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SCIENCE: Can GE parasites fight malaria mosqitoes?

------------------------------- GENET-news -------------------------------
TITLE:  Mosquito bacteria identified in malaria battle
SOURCE: Reuters
AUTHOR: Phil Stewart
DATE:   14.05.2007

Mosquito bacteria identified in malaria battle

ROME (Reuters) - Scientists in Italy say they have identified a
potential weapon against malaria living inside the blood-sucking
mosquitoes that spread the disease -- their internal bacteria.

Malaria, a mosquito-borne disease caused by a parasite, kills at least a
million people annually. Most of the victims are young children in sub-
Saharan Africa.

With attempts to completely eradicate mosquitoes or create a vaccine so
far unsuccessful, the Italian scientists set out to find any bacteria
that lived symbiotically inside the pests.

Such bacteria could potentially be genetically altered later to attack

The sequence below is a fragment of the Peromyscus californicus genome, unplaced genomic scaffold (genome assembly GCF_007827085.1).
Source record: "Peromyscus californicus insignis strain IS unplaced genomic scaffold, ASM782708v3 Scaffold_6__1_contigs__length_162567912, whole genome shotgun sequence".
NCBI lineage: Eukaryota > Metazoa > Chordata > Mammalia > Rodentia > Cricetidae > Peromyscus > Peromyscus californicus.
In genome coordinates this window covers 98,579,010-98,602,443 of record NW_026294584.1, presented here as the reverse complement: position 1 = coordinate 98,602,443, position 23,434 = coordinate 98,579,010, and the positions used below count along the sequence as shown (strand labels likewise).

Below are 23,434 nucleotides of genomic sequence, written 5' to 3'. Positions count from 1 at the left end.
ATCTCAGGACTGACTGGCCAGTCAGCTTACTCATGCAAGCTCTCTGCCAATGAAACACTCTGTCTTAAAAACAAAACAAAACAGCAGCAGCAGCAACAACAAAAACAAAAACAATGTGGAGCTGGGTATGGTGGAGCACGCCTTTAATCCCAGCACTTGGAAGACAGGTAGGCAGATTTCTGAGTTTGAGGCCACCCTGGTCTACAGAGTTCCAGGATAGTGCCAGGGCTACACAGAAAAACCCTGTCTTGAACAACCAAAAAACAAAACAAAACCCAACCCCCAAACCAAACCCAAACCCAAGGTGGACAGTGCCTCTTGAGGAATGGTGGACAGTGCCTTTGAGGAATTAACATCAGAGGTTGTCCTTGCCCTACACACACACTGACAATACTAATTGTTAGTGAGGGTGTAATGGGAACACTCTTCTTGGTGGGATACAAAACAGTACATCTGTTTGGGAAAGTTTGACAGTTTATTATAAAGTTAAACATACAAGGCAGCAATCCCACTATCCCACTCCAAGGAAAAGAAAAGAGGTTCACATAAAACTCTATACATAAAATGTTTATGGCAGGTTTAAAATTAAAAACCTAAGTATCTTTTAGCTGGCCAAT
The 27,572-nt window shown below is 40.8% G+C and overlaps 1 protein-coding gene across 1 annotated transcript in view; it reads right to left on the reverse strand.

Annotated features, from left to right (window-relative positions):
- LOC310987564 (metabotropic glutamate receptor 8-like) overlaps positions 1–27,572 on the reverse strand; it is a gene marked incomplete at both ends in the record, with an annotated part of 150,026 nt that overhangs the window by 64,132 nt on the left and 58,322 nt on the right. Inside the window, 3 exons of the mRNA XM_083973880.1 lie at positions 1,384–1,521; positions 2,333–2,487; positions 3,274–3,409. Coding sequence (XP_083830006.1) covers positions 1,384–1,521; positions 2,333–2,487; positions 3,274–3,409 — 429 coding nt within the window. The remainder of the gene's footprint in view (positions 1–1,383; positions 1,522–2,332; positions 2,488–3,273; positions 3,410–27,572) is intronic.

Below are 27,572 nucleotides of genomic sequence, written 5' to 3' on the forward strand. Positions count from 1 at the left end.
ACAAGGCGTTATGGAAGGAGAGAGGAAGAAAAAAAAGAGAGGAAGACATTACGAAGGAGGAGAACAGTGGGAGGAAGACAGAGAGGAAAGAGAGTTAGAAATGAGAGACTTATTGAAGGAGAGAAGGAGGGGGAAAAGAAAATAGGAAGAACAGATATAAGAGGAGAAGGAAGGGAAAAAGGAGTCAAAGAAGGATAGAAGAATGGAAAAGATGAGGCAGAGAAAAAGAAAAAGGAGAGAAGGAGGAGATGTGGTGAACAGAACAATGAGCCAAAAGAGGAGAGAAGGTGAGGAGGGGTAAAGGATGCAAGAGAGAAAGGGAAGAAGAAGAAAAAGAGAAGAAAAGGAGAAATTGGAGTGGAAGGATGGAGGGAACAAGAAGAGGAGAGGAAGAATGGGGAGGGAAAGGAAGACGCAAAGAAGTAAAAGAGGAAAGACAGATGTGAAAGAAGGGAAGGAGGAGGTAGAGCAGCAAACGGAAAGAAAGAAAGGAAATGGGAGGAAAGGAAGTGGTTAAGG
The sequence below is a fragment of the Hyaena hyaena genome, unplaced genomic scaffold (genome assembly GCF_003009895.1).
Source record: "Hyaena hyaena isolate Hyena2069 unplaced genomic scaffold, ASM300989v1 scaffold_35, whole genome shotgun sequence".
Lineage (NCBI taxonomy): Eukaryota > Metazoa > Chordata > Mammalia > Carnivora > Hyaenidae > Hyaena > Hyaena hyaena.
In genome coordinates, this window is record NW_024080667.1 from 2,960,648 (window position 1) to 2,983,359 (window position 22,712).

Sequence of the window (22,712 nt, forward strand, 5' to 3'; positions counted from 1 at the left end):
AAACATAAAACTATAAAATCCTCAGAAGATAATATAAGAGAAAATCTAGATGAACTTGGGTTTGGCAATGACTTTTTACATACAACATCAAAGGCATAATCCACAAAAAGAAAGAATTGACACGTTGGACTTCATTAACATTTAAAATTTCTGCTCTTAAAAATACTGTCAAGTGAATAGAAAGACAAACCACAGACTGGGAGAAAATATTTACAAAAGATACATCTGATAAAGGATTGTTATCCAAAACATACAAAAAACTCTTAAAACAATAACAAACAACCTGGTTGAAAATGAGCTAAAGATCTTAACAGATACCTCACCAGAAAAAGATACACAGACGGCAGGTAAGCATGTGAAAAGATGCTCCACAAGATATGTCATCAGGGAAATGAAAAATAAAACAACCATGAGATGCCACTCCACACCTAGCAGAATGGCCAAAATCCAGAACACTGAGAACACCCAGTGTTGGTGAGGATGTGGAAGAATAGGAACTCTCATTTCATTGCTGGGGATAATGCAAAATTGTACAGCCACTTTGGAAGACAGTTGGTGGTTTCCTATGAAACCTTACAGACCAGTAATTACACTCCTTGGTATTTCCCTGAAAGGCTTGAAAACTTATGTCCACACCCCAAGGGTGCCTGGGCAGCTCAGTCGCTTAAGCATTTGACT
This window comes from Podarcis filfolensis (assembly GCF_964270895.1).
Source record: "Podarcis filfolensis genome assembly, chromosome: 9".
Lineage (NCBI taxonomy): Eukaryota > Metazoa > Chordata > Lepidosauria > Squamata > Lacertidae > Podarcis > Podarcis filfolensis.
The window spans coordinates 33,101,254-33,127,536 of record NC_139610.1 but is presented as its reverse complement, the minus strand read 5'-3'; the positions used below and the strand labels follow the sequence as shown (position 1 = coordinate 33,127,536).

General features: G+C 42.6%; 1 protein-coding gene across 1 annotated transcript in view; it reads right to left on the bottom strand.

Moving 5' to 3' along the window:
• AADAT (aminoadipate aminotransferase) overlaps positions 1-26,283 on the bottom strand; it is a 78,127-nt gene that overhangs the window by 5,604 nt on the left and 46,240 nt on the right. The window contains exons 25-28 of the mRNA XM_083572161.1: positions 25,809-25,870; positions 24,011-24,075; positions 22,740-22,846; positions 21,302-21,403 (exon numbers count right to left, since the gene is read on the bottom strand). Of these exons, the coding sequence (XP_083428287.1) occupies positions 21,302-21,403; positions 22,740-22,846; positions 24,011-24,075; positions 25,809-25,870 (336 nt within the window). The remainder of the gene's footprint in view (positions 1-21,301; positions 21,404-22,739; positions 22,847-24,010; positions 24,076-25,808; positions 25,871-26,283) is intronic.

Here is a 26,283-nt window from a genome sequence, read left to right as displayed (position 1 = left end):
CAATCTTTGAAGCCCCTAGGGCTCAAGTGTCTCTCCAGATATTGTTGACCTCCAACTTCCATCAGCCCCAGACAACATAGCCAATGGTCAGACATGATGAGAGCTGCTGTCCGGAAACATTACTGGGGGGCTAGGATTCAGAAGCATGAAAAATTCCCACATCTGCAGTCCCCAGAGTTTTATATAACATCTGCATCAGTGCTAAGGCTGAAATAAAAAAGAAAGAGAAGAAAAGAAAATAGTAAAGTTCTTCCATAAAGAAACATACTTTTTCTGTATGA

the malaria parasite when it reaches the mosquito, said Daniele
Daffonchio at the Universita degli Studi di Milano, one of five Italian
universities behind the research.

In the study, published in the Proceedings of the National Academy of
Science on Monday, the team said it identified one candidate -- a
bacteria called Asaia, which is found throughout the mosquito's body.

That includes the mosquito's gut and saliva gland as well as its
reproductive organs, meaning that the altered bacteria could spread to
mosquito offspring.

"Instead of spraying chemical or biological pesticides, you could use
this symbiotic bacteria that is passed on," Daffonchio said. "You don't
have to spray every year."

Daffonchio said research into modifying bacteria like Asaia was being
conducted to battle the deadly Chagas disease.

Chagas, spread by a beetle, can lead to a range of problems from heart
disease to digestive tract malfunctions, and kills tens of thousands of
people a year in Latin America.

Malaria has become resistant to some drugs, and work on a vaccine has
been slow.

Malaria also is intertwined with the AIDS epidemic in Africa. Recent
research showed that people with malaria are more likely to transmit to
sex partners the virus that causes AIDS.

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